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Transplantation. 2003 May 15;75(9 Suppl):13S-16S.

Chimerism in organ transplantation: conflicting experiments and clinical observations.

Author information

1
Beth Israel Deaconess Medical Center, Boston, MA 02215, USA. amonaco@caregroup.harvard.edu

Erratum in

  • Transplantation. 2003 Jun 27;75(12):2173.

Abstract

The concepts of chimerism has influenced our thinking about tolerance and rejection of organs and tissues since the beginning of modern transplantation. In macrochimerism, persisting donor-specific cells are easily detectable by flow cytometry at levels of several to 100%, usually after transient lymphoablation and bone marrow (or other cell) transplantation. Microchimerism refers to a state in which donor cells persist at low levels (1 cell per 10(4) or 10(5) or less), frequently detectable by molecular techniques and usually consisting of class II dendritic cells. Although macrochimerism is frequently associated with donor-specific tolerance in many experimental animals and people, instances occur in which macrochimerism can be produced, but tolerance is not achieved. Also, in large animal models, macrochimerism and associated tolerance can be produced but macrochimerism can then disappear, yet tolerance persists. Clinically, states of microchimerism can exist, but rejection still occurs. Also, persisting microchimerism does not necessarily correlate with clinical tolerance or the ability to wean from or reduce immunosuppressive drugs. Recent experiments in several rodents using bone marrow to induce macrochimerism and tolerance have shown that establishment of the macrochimeric state does not necessarily produce tolerance. The presence of class II positive cells in the donor bone marrow inoculum is essential for tolerance induction in these models.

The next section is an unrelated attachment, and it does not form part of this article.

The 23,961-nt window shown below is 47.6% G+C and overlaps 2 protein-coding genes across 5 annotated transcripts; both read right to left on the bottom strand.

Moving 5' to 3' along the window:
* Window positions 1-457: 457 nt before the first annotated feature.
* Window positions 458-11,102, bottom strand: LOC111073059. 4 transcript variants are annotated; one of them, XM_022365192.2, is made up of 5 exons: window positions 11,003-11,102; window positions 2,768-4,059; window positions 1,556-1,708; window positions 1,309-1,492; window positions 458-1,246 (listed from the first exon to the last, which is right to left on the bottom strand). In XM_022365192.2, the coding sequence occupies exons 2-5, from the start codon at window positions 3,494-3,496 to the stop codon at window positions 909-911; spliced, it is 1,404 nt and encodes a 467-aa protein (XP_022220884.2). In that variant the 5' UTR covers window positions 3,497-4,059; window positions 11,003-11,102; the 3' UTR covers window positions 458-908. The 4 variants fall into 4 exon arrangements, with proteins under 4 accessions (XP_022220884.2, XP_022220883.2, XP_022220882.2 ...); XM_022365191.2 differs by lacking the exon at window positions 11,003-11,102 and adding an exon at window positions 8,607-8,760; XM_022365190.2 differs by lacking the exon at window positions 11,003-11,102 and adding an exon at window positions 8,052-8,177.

[Indexed for MEDLINE]

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